Etiopia: He mahara ki o koutou ākonga i Etiopia me ratou puipuitu'a ahurea

Ingarihi hokiNo Ingarihi

He maha ngä whakaako ngā ākonga kanorau penei, e kore ratou e manako ki nui mōhiohio papamuri ahurea i runga i o ratou ākonga. Ki te kei te whakaako koe i ngā ākonga rerenga, Ko reira nui ki te kia mōhio o tauhou’ papamuri. Kei te auraa i raro i te kōrero ki te whakarato i tētahi tirohanga whānui o ngā matua, na whakawhanake koe rautaki whakaako ahurea aro e te hunga i roto i te rangi ki a koutou ākonga’ kāhua ako ahurei.

Many educators teaching diverse students report that they do not receive enough cultural background information on their students. If you are teaching refugee students, it is important to be aware of newcomers’ backgrounds. The information below is meant to provide an overview of key highlights, so you develop culturally responsive teaching strategies that are in tune with your students’ unique learning styles.

Photo e UNHRC
Photo e UNHRC
Photo by UNHRC
Photo by UNHRC

Map Etiopiana

Ethiopian Map

reo

Language

Amharic ko Ingarihi

Amharic and English

Whakaako ana i roto i te Akomanga

Teaching in the Classroom

Etiopia e tetahi o te rawa taupori matau ki roto i te ao (ki runga 60%). mātauranga Paraimere (kōeke 1 ki 8) he utu, me te i roto i te ariā mātua. mātauranga Tuarua ko ngā kōeke 9-11. uaua He maha ngā ākonga iti-moni ki te urutau ki te ahurea i roto i ngā kura tūmatanui hangaia mō ngā whānau waenganui-piha. Ka rite ki te hua, maturuturu maha ākonga i roto o te kura.

Ethiopia has one of the highest illiterate populations in the world (over 60%). Primary education (grades 1 to 8) is free and in theory compulsory. Secondary education is grades 9-11. Many low-income students struggle to adapt to the culture in public schools designed for middle-class families. As a result, many students drop out of school.

whai atu whai wāhitanga mātauranga atu mau tamahine Boys. He he he stereotype whānui e te hunga iti matatau atu mau tamaroa mau tamahine, me e te mātauranga kōtiro 'ko te haumi rawakore. Whakahāweatanga me te tūkino tinana ko etahi o nga kotiro e tamataraa kanohi ina haere ratou kura. hapa tokomaha tamariki Etiopiana te rongo ki te mahi, me te ārahi rōpū whai wāhitanga i roto i ngā tautuhinga whakahaere.

Boys have more educational opportunities than girls. There is a widespread stereotype that girls are less competent than boys, and that girls’ education is a poor investment. Discrimination and physical abuse are some of the challenges girls face when they attend school. Many Ethiopian children lack exposure to group work and leadership opportunities in organizational settings.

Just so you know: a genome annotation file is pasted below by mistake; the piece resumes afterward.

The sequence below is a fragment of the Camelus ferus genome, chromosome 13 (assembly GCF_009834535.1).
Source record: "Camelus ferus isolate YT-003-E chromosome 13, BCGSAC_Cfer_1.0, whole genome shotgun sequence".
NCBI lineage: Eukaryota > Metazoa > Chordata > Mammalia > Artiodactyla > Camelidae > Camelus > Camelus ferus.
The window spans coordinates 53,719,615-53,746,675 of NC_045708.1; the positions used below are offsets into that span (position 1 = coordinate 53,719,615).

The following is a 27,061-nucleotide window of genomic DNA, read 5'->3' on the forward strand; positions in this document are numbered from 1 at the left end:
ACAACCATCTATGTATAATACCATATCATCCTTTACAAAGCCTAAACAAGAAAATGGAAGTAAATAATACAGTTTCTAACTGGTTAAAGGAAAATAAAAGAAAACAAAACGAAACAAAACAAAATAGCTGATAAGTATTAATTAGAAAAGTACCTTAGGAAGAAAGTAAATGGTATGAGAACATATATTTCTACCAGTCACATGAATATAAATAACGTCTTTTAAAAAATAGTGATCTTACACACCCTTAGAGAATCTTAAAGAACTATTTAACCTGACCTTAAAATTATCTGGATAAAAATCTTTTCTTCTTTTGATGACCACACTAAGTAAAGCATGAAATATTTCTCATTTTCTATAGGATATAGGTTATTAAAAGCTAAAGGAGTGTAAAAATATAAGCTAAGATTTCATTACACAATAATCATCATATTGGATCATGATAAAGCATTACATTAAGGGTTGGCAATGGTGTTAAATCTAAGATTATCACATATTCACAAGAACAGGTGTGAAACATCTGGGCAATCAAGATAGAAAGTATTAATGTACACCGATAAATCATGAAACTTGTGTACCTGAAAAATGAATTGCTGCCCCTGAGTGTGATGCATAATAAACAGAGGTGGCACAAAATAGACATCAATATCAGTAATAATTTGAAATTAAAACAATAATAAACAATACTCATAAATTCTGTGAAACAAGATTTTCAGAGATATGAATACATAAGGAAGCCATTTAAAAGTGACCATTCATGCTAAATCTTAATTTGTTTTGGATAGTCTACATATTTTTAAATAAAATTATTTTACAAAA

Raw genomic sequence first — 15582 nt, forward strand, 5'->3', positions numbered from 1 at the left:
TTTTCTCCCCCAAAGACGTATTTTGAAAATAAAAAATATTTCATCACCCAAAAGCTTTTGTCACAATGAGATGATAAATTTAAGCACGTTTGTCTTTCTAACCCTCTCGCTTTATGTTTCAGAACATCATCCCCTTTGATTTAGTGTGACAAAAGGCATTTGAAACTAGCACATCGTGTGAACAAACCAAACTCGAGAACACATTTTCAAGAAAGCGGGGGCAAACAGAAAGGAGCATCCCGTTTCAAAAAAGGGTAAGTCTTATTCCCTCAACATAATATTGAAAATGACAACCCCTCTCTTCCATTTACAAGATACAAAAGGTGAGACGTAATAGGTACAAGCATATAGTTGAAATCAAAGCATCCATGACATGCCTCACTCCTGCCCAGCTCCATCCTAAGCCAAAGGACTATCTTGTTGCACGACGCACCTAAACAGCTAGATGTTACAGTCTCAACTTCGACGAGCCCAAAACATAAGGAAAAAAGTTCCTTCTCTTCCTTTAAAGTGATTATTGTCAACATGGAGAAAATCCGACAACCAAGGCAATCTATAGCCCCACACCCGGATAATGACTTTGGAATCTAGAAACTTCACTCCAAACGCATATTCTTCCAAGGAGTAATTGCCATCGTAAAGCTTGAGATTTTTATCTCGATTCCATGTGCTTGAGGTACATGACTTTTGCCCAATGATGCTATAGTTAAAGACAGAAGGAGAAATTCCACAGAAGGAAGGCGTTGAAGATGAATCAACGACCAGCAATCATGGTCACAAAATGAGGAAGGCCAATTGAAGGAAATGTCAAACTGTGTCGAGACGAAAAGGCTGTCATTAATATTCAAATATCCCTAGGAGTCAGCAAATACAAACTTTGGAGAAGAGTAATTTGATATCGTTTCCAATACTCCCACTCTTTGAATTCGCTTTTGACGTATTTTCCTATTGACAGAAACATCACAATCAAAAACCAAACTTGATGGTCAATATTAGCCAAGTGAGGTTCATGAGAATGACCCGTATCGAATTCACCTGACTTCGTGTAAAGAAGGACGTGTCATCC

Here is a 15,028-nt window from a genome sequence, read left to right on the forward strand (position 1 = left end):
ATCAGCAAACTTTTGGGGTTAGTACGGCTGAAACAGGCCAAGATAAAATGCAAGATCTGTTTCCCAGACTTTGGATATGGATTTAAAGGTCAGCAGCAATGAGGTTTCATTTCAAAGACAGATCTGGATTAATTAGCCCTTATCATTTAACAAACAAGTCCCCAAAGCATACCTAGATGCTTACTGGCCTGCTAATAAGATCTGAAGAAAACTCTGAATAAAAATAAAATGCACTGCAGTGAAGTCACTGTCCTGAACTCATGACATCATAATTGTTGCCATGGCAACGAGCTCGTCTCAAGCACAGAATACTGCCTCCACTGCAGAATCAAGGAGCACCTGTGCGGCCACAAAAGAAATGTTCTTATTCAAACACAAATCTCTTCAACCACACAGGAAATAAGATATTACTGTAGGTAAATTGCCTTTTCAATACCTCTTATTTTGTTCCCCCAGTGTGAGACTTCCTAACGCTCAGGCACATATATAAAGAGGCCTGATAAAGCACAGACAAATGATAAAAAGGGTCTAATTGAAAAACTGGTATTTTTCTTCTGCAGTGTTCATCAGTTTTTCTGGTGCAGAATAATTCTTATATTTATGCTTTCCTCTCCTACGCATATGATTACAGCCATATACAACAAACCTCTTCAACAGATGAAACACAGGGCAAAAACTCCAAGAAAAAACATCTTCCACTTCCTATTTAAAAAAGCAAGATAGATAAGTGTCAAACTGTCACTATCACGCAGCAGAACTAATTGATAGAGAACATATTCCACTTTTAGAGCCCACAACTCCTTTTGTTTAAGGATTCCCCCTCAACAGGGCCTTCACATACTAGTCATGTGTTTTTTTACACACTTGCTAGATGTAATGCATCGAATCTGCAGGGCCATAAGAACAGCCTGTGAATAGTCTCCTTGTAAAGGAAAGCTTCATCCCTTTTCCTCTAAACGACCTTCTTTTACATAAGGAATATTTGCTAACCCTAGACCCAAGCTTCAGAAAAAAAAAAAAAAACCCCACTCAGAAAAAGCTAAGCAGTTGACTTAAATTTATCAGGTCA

wā nohopuku (kite i raro, i raro i te ahurea) kia waiho te wheako tinana me fakaeongo whakawero mō ngā ākonga.

Fasting periods (see below, under culture) may be a physically and emotionally challenging experience for students.

Family / Kura Engagement

Family/School Engagement

He maha ngā whānau Etiopiana heke ki te mawhiti rawakore engari kitea underemployed ratou kore mahi ranei i muri i haere mai ki te US. He tokomaha te mutunga ake mahi i roto i te ratonga utu iti (rota waka, teihana hau, toa haratau, wharekai, etc.). e kore e maha rerenga mohio pehea ki te pei ranei hapa wāhi ki te waka, kia ka transportation ki ngā kura hei te wero mō ngā mātua e hiahia ana ki te whai wāhi.

Many Ethiopian families migrate to escape poverty but find themselves underemployed or unemployed after coming to the US. Many end up working in low wage service (parking lots, gas stations, convenience stores, restaurants, etc.). Many refugees do not know how to drive or lack access to a car, so transportation to school events will be a challenge for parents who would like to be involved.

Ko te tikanga, oha iwi ia atu ki kihi maha i runga i paparinga e rua. E tukinotia ana te paari, me te whai whakaaro mai ki te faatura tiketike.

Generally, people greet each other with multiple kisses on both cheeks. The elderly are treated and regarded with high respect.

He mea pai ki te mōhio e kua he hītori o te wehenga matawaka Etiopia. I tua atu, He Etiopia wha akomanga pāpori nui, me te kaihe ki NIT tiketike-rangatira i te tihi, aru e NIT iti-rangatira. whakaritea mema kaihe e whanau.

It is good to be aware that Ethiopia has a history of ethnic division. Furthermore, Ethiopia has four major social classes and castes with high-ranking lineages at the top, followed by low-ranking lineages. Caste membership is assigned by birth.

Poikiri Ko te mahi e whai wāhi maha Etiopiana roto ki te urunga ratou aronga toi. Hono rōpū tautoko hapori, me te ōhanga i huaina Kōrero Ka taea hoki whakarei ake aronga toi whenuatanga rerenga '.

Soccer is an activity that many Ethiopians participate in to bolster their sense of belonging. Joining social and economic support groups called Ekub can also enhance refugees’ sense of belonging.